How little does it take to make a public space attractive and green?

Through the Desire project, the city of Kalundborg, DK has established a citizen group that, together with architecture students and a design firm, will experiment with small, simple things in public spaces.

Published October 30, 2023. Text Hanne Kokkegård, DTU

Throughout Denmark, provincial towns are trying various solutions to boost retail in the city centres, where shops are still struggling with the aftermath of the COVID-19 pandemic. Increasing e-commerce is also a rising challenge. At the same time, provincial towns would like to create more life in city spaces after 5 pm when the shops typically close. One solution may be to involve citizens in new ways and make room for experiments.

In the Desire project, in the city of Kalundborg, with the assistance of a newly established citizen group - the Phoenix Group - and students from a new architecture education program in the city, we will experiment with movable installations to see if simple, yet effective elements can create green city spaces and cosy places where citizens want to gather.

At the end of September, people in Kalundborg encountered the first step of the transformation when trees planted in retired municipal waste bins were rolled around the city and tested in various locations. The bins were provided for free by the municipality, and in the Creation Zone, a local socio-economic enterprise operated by a member of the Phoenix Group, young people from the city gave the containers an aesthetic makeover so they could function as plant pots in the city's spaces.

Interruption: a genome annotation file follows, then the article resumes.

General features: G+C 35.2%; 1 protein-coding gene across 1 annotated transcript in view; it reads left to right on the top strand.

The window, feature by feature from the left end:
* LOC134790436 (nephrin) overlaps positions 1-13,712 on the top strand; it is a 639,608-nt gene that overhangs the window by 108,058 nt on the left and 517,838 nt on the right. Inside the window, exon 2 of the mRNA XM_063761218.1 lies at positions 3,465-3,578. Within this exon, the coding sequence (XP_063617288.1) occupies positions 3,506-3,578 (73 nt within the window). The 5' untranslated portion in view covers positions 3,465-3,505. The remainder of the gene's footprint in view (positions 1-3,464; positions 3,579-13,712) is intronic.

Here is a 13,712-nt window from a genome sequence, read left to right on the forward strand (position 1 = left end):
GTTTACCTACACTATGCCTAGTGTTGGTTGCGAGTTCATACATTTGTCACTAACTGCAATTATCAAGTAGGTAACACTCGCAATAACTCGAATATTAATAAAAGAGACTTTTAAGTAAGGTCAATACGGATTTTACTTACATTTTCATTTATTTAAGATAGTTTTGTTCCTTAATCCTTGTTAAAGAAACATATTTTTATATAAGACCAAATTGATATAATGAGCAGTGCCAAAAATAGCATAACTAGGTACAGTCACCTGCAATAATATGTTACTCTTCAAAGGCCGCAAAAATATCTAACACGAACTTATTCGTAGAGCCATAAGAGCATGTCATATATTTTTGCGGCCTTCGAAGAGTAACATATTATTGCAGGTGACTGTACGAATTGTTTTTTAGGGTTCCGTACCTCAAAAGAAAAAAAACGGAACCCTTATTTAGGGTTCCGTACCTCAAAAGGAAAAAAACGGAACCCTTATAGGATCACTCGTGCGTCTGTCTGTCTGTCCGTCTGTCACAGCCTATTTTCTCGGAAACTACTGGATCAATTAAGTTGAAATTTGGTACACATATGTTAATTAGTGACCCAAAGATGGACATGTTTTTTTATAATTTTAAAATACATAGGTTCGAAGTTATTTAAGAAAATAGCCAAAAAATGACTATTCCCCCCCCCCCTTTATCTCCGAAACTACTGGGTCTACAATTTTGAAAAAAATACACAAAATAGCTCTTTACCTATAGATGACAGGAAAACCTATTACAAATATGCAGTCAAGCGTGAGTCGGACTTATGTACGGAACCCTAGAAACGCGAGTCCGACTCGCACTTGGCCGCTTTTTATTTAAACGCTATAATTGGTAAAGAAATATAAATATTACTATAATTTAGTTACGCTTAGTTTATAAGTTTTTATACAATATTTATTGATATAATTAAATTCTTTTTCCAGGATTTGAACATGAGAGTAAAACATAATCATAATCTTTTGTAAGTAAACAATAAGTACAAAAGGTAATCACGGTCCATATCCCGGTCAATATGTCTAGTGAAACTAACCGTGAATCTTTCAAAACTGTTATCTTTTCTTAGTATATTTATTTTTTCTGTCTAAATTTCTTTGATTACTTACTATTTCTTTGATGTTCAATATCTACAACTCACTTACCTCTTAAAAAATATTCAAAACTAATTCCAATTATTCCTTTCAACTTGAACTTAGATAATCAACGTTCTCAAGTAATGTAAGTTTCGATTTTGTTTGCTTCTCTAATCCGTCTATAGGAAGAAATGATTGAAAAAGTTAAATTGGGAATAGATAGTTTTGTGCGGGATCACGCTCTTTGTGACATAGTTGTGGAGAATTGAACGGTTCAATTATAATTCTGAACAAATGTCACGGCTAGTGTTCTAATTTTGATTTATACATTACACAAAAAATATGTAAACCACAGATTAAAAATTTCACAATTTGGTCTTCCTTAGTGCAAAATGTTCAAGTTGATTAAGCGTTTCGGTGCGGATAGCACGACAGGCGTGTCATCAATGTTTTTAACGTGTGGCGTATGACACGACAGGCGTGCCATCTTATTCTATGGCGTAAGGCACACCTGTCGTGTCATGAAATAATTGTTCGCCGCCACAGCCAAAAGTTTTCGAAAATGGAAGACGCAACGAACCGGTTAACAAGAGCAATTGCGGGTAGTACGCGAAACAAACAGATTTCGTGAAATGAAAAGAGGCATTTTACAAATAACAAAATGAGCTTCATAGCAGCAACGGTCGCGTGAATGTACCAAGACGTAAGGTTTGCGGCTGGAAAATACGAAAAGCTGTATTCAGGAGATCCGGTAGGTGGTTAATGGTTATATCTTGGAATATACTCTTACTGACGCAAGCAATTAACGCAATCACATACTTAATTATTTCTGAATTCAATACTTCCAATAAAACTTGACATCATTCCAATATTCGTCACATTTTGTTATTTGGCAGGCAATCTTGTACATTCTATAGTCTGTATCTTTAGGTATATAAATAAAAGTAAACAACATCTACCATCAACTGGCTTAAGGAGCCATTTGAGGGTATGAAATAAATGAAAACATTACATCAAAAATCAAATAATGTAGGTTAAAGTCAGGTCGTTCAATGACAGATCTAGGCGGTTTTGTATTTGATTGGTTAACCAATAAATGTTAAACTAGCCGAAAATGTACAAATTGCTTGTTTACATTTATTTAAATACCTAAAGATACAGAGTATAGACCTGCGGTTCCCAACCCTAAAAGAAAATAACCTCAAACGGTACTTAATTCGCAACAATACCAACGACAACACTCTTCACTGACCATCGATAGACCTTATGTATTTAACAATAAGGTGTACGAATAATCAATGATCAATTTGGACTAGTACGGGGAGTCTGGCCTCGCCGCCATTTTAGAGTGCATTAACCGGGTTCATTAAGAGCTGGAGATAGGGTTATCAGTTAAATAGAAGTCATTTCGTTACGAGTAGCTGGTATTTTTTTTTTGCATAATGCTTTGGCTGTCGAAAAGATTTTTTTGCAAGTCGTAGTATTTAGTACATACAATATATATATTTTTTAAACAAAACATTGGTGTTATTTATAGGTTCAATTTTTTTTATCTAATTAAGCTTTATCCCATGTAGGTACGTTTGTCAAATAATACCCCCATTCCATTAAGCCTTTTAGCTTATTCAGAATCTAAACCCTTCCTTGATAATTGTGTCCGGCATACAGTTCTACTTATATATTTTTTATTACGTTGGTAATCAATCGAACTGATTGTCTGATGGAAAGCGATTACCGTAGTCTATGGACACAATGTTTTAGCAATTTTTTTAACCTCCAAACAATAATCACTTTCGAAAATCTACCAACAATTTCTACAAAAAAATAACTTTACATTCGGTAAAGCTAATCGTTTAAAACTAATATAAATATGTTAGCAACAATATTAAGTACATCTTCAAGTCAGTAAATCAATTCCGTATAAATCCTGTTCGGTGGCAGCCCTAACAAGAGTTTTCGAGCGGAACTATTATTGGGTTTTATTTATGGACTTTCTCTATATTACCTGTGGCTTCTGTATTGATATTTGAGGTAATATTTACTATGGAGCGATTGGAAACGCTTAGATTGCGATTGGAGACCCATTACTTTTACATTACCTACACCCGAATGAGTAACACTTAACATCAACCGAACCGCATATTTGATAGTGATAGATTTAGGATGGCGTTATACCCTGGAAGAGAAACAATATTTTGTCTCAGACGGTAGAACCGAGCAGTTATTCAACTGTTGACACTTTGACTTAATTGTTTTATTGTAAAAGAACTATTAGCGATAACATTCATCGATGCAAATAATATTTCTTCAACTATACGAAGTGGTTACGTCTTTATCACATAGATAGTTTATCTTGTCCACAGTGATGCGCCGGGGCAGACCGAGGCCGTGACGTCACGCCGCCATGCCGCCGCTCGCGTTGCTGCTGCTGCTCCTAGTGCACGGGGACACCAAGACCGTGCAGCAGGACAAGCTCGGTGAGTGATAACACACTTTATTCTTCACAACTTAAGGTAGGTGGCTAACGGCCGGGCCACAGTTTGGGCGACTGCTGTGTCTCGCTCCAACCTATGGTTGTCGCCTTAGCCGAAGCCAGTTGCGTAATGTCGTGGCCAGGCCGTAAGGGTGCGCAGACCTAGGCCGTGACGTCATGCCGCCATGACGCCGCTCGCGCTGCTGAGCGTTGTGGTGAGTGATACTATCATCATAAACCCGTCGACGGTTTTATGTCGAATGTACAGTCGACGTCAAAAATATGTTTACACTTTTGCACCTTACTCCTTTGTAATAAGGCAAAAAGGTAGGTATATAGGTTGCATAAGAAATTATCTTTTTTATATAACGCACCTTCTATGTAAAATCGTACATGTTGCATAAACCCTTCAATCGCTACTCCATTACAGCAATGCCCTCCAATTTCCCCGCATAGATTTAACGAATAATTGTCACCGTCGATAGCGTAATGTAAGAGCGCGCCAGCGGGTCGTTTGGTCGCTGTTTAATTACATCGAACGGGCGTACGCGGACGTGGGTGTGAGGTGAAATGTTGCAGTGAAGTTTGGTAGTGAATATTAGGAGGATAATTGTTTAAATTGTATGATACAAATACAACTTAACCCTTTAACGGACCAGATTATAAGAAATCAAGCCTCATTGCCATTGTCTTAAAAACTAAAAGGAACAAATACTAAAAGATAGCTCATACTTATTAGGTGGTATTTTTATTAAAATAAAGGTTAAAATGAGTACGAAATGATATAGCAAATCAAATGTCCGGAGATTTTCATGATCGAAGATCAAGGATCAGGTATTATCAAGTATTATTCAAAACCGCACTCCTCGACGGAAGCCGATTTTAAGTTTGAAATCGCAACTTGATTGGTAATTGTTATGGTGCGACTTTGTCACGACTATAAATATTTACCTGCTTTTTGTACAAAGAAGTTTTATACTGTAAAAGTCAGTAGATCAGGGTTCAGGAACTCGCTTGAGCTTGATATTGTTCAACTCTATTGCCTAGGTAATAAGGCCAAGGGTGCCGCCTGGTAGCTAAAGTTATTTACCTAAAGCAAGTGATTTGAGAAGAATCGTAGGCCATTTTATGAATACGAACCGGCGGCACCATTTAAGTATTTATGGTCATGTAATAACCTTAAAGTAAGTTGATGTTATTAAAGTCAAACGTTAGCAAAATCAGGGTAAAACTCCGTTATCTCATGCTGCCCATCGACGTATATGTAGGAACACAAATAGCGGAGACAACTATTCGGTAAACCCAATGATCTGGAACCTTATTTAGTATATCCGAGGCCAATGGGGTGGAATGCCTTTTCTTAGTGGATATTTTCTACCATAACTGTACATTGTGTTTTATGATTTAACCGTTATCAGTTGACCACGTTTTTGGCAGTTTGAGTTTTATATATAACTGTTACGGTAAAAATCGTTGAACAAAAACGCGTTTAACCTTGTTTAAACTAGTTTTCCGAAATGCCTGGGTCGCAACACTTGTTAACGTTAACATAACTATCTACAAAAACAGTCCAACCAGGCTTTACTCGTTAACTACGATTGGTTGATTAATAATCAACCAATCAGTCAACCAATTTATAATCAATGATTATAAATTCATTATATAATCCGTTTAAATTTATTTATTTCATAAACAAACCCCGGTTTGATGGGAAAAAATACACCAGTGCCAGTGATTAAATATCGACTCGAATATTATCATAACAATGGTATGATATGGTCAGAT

At selected locations in the city, people could draw with chalk on the street and test the effect of the temporary urban furniture as part of an event where the citizen group's proposals were showcased. The proposals could also be examined the next day at the Open House at Kalundborg Station, where the new royal academy of architecture is located.

"These are proposals for how to create life and increase biodiversity in city spaces without making major changes. They are small, simple things that we can realize through the Desire project. Everything is temporary. We test and see how people react. We add elements and experiment," says Pernille Bech, project manager at Knowledge Hub Zealand, who led the establishment of the citizen group in the spring of 2023.

Brian Hilding Lamhauge, Skaberzonen. Credit Benjamin Hesselholdt

Brian Hilding Lamhauge, Skaberzonen. Credit Benjamin Hesselholdt

Listening more directly to citizens' ideas

Desire is part of the EU initiative, the New European Bauhaus, which has circularity and citizen involvement in the green transition as important focal points.

Throughout September, the design studio, Tredje Natur, has collaborated with the citizen group on the proposals. They have asked people where they feel something is missing in the city and what it could be, and then the design studio has provided visual proposals on how to implement the improvements in the city spaces with simple means. The exhibition boards showed how architects can help citizens refine their ideas.